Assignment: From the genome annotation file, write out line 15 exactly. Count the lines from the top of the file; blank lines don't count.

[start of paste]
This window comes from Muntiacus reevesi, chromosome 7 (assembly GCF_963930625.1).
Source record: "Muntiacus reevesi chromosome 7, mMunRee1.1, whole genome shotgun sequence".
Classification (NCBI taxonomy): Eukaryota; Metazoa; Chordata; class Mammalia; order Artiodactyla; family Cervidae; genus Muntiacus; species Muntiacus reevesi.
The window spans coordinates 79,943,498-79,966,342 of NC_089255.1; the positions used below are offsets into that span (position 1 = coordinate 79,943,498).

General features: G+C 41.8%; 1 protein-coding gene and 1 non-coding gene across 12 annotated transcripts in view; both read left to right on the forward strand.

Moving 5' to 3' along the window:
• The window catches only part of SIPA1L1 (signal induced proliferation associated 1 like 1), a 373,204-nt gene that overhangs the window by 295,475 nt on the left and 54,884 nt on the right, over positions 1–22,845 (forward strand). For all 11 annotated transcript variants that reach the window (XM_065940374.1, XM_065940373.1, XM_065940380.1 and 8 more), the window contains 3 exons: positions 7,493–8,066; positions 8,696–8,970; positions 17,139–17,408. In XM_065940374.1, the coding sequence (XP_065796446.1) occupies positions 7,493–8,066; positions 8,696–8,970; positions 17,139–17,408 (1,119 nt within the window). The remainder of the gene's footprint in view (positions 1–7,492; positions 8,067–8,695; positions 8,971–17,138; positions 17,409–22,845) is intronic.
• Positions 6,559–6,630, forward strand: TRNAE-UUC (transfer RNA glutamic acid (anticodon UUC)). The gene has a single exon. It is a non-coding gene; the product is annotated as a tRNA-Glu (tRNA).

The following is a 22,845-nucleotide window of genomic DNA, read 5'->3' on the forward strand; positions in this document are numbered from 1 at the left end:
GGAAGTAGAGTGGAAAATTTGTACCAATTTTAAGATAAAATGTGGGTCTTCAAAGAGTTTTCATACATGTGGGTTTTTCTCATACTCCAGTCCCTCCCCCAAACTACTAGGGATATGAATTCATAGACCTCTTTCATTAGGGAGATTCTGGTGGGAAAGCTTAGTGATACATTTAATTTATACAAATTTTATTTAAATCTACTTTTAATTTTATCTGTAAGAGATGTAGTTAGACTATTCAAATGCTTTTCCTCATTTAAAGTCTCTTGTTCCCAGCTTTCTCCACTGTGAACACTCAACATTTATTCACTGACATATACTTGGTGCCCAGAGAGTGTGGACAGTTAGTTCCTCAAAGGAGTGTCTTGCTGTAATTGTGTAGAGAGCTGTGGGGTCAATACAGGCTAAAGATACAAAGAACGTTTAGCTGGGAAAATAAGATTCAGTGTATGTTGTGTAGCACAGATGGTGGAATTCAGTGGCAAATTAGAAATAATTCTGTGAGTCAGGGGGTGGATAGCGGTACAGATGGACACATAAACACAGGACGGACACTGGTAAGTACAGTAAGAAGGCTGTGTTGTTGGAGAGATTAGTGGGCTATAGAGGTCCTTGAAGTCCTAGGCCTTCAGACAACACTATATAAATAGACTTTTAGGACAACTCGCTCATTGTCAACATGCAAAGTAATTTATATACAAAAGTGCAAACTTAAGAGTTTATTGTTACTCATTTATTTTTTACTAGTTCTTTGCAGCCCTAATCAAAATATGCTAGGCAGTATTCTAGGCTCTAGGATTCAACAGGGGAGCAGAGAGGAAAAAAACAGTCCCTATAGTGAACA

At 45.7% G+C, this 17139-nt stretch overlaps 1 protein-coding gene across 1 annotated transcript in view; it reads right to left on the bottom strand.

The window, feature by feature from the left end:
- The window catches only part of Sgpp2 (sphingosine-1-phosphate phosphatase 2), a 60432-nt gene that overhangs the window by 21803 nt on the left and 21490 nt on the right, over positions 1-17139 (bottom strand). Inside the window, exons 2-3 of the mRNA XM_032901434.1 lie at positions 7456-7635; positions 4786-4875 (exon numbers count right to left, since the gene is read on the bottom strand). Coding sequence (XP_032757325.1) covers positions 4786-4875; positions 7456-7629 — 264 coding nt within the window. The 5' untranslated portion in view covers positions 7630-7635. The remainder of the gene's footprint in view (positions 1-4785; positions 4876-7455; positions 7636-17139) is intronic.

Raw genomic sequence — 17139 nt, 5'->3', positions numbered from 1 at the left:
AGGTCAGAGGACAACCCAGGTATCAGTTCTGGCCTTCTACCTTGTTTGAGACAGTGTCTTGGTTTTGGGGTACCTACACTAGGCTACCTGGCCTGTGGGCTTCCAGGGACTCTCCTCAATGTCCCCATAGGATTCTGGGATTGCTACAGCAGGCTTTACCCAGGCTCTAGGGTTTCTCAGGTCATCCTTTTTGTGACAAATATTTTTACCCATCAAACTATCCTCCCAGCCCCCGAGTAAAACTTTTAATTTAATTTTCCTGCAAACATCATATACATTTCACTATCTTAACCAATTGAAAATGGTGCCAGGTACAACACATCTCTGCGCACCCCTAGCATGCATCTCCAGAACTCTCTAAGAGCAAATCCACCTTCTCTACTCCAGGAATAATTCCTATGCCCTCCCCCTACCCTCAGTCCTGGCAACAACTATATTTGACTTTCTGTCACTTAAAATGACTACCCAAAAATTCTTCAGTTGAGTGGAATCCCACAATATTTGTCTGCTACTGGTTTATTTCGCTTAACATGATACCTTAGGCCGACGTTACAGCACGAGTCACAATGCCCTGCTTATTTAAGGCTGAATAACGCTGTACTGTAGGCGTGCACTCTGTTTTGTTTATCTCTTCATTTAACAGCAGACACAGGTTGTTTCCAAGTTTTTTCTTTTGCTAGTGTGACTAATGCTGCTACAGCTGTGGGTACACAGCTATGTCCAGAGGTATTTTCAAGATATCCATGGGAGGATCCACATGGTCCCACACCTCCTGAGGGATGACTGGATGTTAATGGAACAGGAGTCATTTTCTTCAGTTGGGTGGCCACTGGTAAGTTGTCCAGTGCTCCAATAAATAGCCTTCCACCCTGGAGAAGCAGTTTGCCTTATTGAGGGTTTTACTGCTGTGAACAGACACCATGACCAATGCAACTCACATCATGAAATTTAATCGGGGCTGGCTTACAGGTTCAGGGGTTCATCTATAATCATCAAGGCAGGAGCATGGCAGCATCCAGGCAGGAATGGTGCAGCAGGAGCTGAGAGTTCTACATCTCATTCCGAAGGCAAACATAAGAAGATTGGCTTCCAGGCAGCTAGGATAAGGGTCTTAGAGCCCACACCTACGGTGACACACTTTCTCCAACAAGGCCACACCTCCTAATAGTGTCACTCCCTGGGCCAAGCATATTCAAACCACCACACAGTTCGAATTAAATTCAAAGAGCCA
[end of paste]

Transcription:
AGGTCAGAGGACAACCCAGGTATCAGTTCTGGCCTTCTACCTTGTTTGAGACAGTGTCTTGGTTTTGGGGTACCTACACTAGGCTACCTGGCCTGTGGGCTTCCAGGGACTCTCCTCAATGTCCCCATAGGATTCTGGGATTGCTACAGCAGGCTTTACCCAGGCTCTAGGGTTTCTCAGGTCATCCTTTTTGTGACAAATATTTTTACCCATCAAACTATCCTCCCAGCCCCCGAGTAAAACTTTTAATTTAATTTTCCTGCAAACATCATATACATTTCACTATCTTAACCAATTGAAAATGGTGCCAGGTACAACACATCTCTGCGCACCCCTAGCATGCATCTCCAGAACTCTCTAAGAGCAAATCCACCTTCTCTACTCCAGGAATAATTCCTATGCCCTCCCCCTACCCTCAGTCCTGGCAACAACTATATTTGACTTTCTGTCACTTAAAATGACTACCCAAAAATTCTTCAGTTGAGTGGAATCCCACAATATTTGTCTGCTACTGGTTTATTTCGCTTAACATGATACCTTAGGCCGACGTTACAGCACGAGTCACAATGCCCTGCTTATTTAAGGCTGAATAACGCTGTACTGTAGGCGTGCACTCTGTTTTGTTTATCTCTTCATTTAACAGCAGACACAGGTTGTTTCCAAGTTTTTTCTTTTGCTAGTGTGACTAATGCTGCTACAGCTGTGGGTACACAGCTATGTCCAGAGGTATTTTCAAGATATCCATGGGAGGATCCACATGGTCCCACACCTCCTGAGGGATGACTGGATGTTAATGGAACAGGAGTCATTTTCTTCAGTTGGGTGGCCACTGGTAAGTTGTCCAGTGCTCCAATAAATAGCCTTCCACCCTGGAGAAGCAGTTTGCCTTATTGAGGGTTTTACTGCTGTGAACAGACACCATGACCAATGCAACTCACATCATGAAATTTAATCGGGGCTGGCTTACAGGTTCAGGGGTTCATCTATAATCATCAAGGCAGGAGCATGGCAGCATCCAGGCAGGAATGGTGCAGCAGGAGCTGAGAGTTCTACATCTCATTCCGAAGGCAAACATAAGAAGATTGGCTTCCAGGCAGCTAGGATAAGGGTCTTAGAGCCCACACCTACGGTGACACACTTTCTCCAACAAGGCCACACCTCCTAATAGTGTCACTCCCTGGGCCAAGCATATTCAAACCACCACACAGTTCGAATTAAATTCAAAGAGCCA